FIG. 8b is the same circuit as that of FIG. 8a, but shows the invention's circuit equivalent before the SCR turns on. The impressed voltage V with current I1 causes the circuit to ring since it contains inductive and capacitive components and, thus, models an electrostatic discharge. Current I1 splits into two branches with current I2 flowing through capacitor 84 and current Isub flowing through capacitor 86 (with capacitance Cj modeling the junction capacitance of capacitor 26) and resistor 87 (with resistance Rsub) modeling the p-substrate (or p-well) resistance of resistor 24.
The magnitude of the substrate current Isub is critical, because if it is too small the SCR will not turn on, but once the product of Isub and Rsub is equal or larger than 0.7 Volt the SCR will turn on, i.e., fire. Isub is determined by the following equation:
Next we show in FIGS. 9a, b, and c three graphs of HBM Real-time I-V characteristics of NMOS devices with tests performed at +50 Volt, +100 Volt, and +200 Volt of electrostatic discharge. Voltages are displayed on the left side, currents are displayed on the right side of each graph. The tests were performed using the structure of FIG. 10. Curve 91 displays the voltage of the snapback of the NMOS and Curve 92 displays the corresponding current. Arrow 93 identifies the displacement current Isub. In this case we assume Ct≈0 (Ct is the test board capacitance). So that a constant displacement current
appears at the point where the voltage (Curve 91) rises. The current I1 is approximately equal to Isub. At a high enough ESD voltage of 200 Volt (see FIG. 9c), Isub is proportional to the ESD voltage and follows closely that voltage as compared to the 50 Volt and 100 Volt tests (see FIG. 9a and 9 b). Once the SCR/CMOS devices are built, the latch-up (trigger) voltage should be approximately 1.2 Volt, as mentioned earlier.
The test structure of FIG. 10 shows in cross section a semiconductor wafer 10 with a p-substrate 11 having a number of p+ regions (101 and 109), n+ regions (102, 104, 106, and 107), gates 103, and p-substrate resistors 111. The test voltage is applied to pad 19 and current I flows to n+ regions 104 and 107. These two regions 104 and 107 have a junction capacitor 105 and 108, respectively. A parasitic npn bipolar transistor 110 has its emitter connected to n+ region 106, its collector to n+ region 107, and its base connected between two p-substrate resistors 111 and the junction capacitor 108. Both n+ region 106 and p+ region 109 are connected to Vss or ground 20.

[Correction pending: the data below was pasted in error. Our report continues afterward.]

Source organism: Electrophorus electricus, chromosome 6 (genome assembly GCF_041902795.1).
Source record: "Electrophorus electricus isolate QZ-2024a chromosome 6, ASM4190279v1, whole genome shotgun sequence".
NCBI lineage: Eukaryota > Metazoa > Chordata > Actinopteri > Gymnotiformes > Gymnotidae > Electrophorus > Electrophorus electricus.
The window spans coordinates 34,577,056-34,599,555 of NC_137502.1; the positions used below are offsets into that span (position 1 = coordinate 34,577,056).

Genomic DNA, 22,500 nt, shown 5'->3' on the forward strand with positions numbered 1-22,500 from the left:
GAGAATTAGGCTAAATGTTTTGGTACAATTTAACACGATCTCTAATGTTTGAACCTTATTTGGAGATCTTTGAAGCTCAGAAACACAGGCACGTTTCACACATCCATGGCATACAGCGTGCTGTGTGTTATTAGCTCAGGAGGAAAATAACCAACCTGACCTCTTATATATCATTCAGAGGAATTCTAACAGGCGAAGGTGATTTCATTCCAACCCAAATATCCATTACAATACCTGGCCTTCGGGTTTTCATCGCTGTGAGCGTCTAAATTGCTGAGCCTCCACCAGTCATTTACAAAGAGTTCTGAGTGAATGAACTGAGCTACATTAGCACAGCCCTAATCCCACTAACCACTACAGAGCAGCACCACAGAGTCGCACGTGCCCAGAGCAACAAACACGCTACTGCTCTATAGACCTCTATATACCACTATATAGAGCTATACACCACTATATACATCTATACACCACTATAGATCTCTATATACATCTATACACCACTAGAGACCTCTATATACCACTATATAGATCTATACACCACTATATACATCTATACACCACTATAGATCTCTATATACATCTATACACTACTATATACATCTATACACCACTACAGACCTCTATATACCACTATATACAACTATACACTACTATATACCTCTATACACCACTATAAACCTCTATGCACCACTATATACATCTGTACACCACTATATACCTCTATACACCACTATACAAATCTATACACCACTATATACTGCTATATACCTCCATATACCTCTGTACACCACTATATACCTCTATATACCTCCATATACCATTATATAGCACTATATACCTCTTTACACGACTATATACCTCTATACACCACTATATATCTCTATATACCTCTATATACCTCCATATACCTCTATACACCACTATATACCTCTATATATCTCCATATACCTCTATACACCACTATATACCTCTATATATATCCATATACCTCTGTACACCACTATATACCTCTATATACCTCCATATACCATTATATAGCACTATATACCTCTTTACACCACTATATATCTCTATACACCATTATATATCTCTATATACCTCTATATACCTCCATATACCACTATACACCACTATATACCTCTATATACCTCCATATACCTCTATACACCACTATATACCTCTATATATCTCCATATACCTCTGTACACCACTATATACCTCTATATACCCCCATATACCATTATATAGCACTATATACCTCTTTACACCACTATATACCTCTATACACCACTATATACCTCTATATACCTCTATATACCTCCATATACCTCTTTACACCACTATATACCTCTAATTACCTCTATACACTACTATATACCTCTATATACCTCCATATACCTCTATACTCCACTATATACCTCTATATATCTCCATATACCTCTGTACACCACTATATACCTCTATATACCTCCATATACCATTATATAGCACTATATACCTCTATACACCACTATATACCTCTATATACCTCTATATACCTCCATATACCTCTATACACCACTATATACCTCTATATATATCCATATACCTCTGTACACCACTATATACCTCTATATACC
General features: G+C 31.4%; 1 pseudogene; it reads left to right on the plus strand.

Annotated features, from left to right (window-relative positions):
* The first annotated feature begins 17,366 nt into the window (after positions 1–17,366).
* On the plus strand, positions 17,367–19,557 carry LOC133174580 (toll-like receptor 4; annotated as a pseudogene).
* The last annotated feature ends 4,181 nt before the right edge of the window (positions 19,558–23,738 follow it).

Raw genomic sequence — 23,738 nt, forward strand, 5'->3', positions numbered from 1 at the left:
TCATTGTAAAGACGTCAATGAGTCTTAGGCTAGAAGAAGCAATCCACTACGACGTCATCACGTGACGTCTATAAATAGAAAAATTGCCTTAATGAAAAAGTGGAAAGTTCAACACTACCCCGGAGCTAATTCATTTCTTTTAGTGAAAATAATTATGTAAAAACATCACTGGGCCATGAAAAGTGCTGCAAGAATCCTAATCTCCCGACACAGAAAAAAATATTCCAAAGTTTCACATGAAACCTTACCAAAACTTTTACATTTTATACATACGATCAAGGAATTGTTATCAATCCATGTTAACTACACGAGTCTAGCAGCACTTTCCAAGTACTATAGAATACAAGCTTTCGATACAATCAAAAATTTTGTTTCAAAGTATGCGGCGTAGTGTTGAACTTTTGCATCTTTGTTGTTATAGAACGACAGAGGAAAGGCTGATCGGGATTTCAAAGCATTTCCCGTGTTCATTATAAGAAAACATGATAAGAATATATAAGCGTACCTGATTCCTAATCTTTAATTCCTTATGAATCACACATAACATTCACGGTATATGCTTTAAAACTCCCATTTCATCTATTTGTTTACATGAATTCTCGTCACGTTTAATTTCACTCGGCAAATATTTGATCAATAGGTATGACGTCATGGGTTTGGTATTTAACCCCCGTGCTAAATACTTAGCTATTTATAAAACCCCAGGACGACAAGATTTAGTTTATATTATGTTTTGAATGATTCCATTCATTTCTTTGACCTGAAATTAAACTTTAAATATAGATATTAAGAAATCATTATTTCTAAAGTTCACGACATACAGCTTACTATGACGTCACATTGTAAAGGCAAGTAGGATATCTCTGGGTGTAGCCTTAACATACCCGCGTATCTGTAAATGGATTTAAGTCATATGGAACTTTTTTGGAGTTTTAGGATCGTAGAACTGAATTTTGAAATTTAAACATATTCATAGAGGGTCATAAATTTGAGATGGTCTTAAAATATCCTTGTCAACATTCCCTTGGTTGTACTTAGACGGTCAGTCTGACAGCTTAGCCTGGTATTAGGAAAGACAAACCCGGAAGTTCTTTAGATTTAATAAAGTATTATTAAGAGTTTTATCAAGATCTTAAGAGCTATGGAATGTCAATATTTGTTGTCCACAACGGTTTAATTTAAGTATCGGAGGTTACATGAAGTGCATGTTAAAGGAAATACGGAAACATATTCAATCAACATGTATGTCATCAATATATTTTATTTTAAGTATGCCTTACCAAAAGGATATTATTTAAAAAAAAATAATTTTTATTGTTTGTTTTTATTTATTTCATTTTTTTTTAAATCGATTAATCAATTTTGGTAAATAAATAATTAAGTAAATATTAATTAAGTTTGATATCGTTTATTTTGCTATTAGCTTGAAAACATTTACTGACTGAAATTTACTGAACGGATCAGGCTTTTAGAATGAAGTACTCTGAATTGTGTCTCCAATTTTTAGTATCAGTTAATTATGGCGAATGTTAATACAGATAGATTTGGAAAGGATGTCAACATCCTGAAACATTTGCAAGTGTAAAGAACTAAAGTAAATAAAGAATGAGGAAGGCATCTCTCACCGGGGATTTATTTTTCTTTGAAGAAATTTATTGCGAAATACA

The cross-sectional diagram of FIG. 10 translates into the equivalent structural diagram of FIG. 11. FIG. 11 shows the preferred embodiment of FIG. 5, but adds the parasitic p-well resistor 24 (Rpw) between junction capacitor 26 and p+ contact region 18, and the equivalent junction diode 28 between junction capacitor 26 and n+ source 16. Note that like numerals in FIG. 5 and 11 designate the same component. The electrostatic discharge is applied to pad 19 and current Isub flows to p+ contact region 18 via capacitor 26 and p-well resistor 24. The voltage drop across resistor 24 forward biases the equivalent junction diode 28 allowing the SCR (not shown) to fire. The circuit diagram for FIG. 11 is identical to the circuit diagram of FIG. 3.
The present invention has the advantage that:
a) the trigger voltage of the parasitic SCR is about 1.2 Volt and, therefore, low enough to prevent internal device damage to oxides that are as thin as 32 Ångstrom for devices built using a 0.18 micron process, and
b) implementation of the junction capacitor is simple and does not consume valuable silicon real estate.
While the invention has been particularly shown and described with reference to the preferred embodiments thereof, it will be understood by those skilled in the art that various changes in form and details may be made without departing from the spirit and scope of the invention.
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|U.S. Classification||361/111, 361/56, 257/360|
|Cooperative Classification||H01L29/87, H01L27/0262|
|Apr 15, 1999||AS||Assignment|
Owner name: TAIWAN SEMICONDUCTOR MANUFACTURING COMPANY, TAIWAN
Free format text: ASSIGNMENT OF ASSIGNORS INTEREST;ASSIGNORS:LEE, JIAN-HSING;SHIH, JIAW-REN;WU, YI-HSUN;AND OTHERS;REEL/FRAME:009914/0749
Effective date: 19990408